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Bryan Fogel Returns to the Festival with ‘The Dissident’

Sharon Knolle

In the chilling documentary The Dissident, director Bryan Fogel explores the events leading up to the brutal murder of Washington Post journalist Jamal Khashoggi in 2018. Fogel’s previous film, Icarus, won an Academy Award and a 2017 Sundance Film Festival Special Jury Prize.

During a Q&A at this year’s Fest, he told the audience why he decided to make a film about Khashoggi. “On October 18, Saudi Arabia admitted to murdering Jamal. I turned to my fiancée and said, ‘This is the next movie I want to make.’ I felt a responsibility to continue making films that would have a social impact not just in the world of cinema but in the world of journalism and human rights.”

The Dissident follows Khashoggi’s friend and colleague, Omar Abdulaziz, a Saudi exile in Canada; and Khashoggi’s fiancée, Hatice Cengiz, as she argues for justice in front of the United Nations.

“This story had all the elements,” Fogel said. “It had a journalist who had been killed for speaking out against his government, it had a social media component with a country interfering in freedom of speech, it had a dissident in Canada who could be the next Jamal, who’s willing to risk everything—who’s still risking everything—for freedom of speech.”


More from the Festival

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‘Palm Springs’: Andy Samberg and Cristin Milioti Serve Up a Playful Romp on Love and Existential Dread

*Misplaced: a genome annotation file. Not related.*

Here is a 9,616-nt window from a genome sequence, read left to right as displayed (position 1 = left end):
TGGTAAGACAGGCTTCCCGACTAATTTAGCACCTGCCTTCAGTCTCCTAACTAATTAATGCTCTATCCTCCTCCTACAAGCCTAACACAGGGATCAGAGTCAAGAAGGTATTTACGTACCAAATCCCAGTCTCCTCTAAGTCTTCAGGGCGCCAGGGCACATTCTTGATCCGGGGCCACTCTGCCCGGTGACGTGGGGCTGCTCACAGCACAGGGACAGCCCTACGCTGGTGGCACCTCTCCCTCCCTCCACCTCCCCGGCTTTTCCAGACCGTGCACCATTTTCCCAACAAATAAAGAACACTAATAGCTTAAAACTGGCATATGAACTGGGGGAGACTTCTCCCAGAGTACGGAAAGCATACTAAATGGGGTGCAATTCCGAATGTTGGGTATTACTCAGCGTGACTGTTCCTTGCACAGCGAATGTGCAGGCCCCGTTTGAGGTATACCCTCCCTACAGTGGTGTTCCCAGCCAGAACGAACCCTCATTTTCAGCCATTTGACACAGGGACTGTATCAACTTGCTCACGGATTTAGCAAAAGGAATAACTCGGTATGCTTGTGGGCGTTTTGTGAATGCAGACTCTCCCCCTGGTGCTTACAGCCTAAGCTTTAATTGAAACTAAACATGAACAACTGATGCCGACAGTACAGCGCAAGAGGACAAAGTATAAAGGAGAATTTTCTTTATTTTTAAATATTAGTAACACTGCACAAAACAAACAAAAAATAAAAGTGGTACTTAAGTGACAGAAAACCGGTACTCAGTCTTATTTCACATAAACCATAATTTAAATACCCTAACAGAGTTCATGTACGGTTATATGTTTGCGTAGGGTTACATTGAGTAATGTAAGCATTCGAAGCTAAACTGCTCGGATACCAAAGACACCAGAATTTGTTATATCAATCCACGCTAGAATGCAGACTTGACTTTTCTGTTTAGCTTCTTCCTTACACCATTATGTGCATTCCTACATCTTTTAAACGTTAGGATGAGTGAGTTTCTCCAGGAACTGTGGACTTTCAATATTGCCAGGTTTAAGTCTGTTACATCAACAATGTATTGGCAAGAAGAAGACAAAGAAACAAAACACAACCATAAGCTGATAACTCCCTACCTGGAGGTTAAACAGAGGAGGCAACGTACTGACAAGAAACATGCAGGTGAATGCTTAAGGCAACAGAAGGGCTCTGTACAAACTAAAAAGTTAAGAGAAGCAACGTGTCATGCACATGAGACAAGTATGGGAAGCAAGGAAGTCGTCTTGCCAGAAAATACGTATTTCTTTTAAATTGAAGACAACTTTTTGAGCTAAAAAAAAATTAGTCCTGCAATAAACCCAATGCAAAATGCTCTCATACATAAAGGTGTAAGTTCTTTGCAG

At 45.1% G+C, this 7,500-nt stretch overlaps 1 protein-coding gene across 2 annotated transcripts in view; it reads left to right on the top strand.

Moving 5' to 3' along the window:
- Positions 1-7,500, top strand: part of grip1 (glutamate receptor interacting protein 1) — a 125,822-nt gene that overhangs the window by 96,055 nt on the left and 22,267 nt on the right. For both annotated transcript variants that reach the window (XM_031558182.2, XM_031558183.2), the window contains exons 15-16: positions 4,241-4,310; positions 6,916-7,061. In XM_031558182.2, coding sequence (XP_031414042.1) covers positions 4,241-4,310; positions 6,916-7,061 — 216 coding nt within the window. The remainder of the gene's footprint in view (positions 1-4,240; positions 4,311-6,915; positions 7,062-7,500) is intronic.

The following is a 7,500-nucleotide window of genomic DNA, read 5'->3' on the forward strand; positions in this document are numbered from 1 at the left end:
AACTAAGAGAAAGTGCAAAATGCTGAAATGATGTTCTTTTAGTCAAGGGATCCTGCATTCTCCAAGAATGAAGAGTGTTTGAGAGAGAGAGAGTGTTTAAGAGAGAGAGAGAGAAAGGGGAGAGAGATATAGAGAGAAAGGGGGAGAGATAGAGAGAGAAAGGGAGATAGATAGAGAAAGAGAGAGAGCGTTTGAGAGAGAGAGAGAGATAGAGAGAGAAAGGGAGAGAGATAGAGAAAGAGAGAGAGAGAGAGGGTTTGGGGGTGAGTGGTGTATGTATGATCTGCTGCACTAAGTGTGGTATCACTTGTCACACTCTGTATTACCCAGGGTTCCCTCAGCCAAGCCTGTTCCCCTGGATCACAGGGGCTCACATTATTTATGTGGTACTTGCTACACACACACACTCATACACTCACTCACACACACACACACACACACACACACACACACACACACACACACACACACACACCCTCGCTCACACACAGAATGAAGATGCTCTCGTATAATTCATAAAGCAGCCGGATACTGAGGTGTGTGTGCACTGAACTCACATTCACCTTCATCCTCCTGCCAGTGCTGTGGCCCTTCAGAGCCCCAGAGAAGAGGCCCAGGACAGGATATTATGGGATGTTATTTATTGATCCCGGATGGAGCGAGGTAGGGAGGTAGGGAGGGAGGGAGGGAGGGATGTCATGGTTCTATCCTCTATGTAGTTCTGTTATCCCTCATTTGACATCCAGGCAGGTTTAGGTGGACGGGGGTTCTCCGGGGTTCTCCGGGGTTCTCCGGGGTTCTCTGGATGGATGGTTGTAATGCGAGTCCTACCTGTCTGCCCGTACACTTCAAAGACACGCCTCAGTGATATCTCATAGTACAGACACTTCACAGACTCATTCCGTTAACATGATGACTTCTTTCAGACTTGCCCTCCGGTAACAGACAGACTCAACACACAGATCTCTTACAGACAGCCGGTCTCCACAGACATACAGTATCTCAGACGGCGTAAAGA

Back to All Stories


The first challenge was to gain the trust of the Turkish government, which took several months. Not only did officials agree to provide information and appear in the film, they gave the filmmakers a copy of the transcript of the audio of Khashoggi’s grisly killing.

“Besides U.S., British, and French intelligence, we’re the only people in the world who have that transcript,” Fogel said. “That was a tremendous leap of faith for the Turkish government to give us that. Then it was a challenge to figure out how to bring that to life, but not in any sort of reenactment. [We decided to] simply make it become its own character. That was very important to us because those are the words. That is what happened. Thirty-three pages of it, which is just shocking.”

Convincing Abdulaziz, who’s as much of a target as Khashoggi, to commit to the film, also took time. “[At first], every time we shot with him, we would leave a pile of camera cards because we wanted to build that trust,” said Fogel.” We didn’t know at the point if he was actually going to participate in the film. About three months after working with him, he gave us all the camera cards back and said, ‘OK, let’s go.’”


Co-writer Mark Mark Monroe shared, “The story’s incredible. The confluence of events, the fact that Jamal was working with this young dissident in secret and, at the same time, trying to marry this woman.”